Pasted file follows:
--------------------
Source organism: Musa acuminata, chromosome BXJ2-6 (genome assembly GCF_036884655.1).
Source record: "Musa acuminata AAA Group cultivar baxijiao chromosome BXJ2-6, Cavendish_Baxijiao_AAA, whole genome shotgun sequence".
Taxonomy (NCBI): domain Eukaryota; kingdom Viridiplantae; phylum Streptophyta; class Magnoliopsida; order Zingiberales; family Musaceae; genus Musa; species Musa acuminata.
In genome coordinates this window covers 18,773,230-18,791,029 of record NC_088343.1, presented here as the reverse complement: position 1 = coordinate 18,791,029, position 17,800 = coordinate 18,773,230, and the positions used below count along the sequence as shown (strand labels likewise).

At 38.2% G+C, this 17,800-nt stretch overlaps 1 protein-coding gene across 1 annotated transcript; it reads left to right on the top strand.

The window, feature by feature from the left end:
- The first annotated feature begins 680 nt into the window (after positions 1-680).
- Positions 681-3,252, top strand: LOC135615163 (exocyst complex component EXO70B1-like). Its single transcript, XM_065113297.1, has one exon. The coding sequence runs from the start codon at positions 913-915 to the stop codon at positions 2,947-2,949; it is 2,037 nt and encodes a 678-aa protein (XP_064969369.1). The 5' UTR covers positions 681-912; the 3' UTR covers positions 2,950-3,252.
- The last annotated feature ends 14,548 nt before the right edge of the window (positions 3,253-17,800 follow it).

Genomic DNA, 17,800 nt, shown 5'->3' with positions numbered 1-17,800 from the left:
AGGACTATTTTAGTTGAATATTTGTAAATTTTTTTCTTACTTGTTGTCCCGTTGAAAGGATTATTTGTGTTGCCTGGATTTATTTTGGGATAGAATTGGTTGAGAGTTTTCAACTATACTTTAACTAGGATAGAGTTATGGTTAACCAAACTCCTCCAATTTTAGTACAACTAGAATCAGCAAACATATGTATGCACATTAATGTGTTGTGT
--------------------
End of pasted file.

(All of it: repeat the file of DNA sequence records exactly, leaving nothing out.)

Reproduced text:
Source organism: Musa acuminata, chromosome BXJ2-6 (genome assembly GCF_036884655.1).
Source record: "Musa acuminata AAA Group cultivar baxijiao chromosome BXJ2-6, Cavendish_Baxijiao_AAA, whole genome shotgun sequence".
Taxonomy (NCBI): domain Eukaryota; kingdom Viridiplantae; phylum Streptophyta; class Magnoliopsida; order Zingiberales; family Musaceae; genus Musa; species Musa acuminata.
In genome coordinates this window covers 18,773,230-18,791,029 of record NC_088343.1, presented here as the reverse complement: position 1 = coordinate 18,791,029, position 17,800 = coordinate 18,773,230, and the positions used below count along the sequence as shown (strand labels likewise).

At 38.2% G+C, this 17,800-nt stretch overlaps 1 protein-coding gene across 1 annotated transcript; it reads left to right on the top strand.

The window, feature by feature from the left end:
- The first annotated feature begins 680 nt into the window (after positions 1-680).
- Positions 681-3,252, top strand: LOC135615163 (exocyst complex component EXO70B1-like). Its single transcript, XM_065113297.1, has one exon. The coding sequence runs from the start codon at positions 913-915 to the stop codon at positions 2,947-2,949; it is 2,037 nt and encodes a 678-aa protein (XP_064969369.1). The 5' UTR covers positions 681-912; the 3' UTR covers positions 2,950-3,252.
- The last annotated feature ends 14,548 nt before the right edge of the window (positions 3,253-17,800 follow it).

Genomic DNA, 17,800 nt, shown 5'->3' with positions numbered 1-17,800 from the left:
AGGACTATTTTAGTTGAATATTTGTAAATTTTTTTCTTACTTGTTGTCCCGTTGAAAGGATTATTTGTGTTGCCTGGATTTATTTTGGGATAGAATTGGTTGAGAGTTTTCAACTATACTTTAACTAGGATAGAGTTATGGTTAACCAAACTCCTCCAATTTTAGTACAACTAGAATCAGCAAACATATGTATGCACATTAATGTGTTGTGT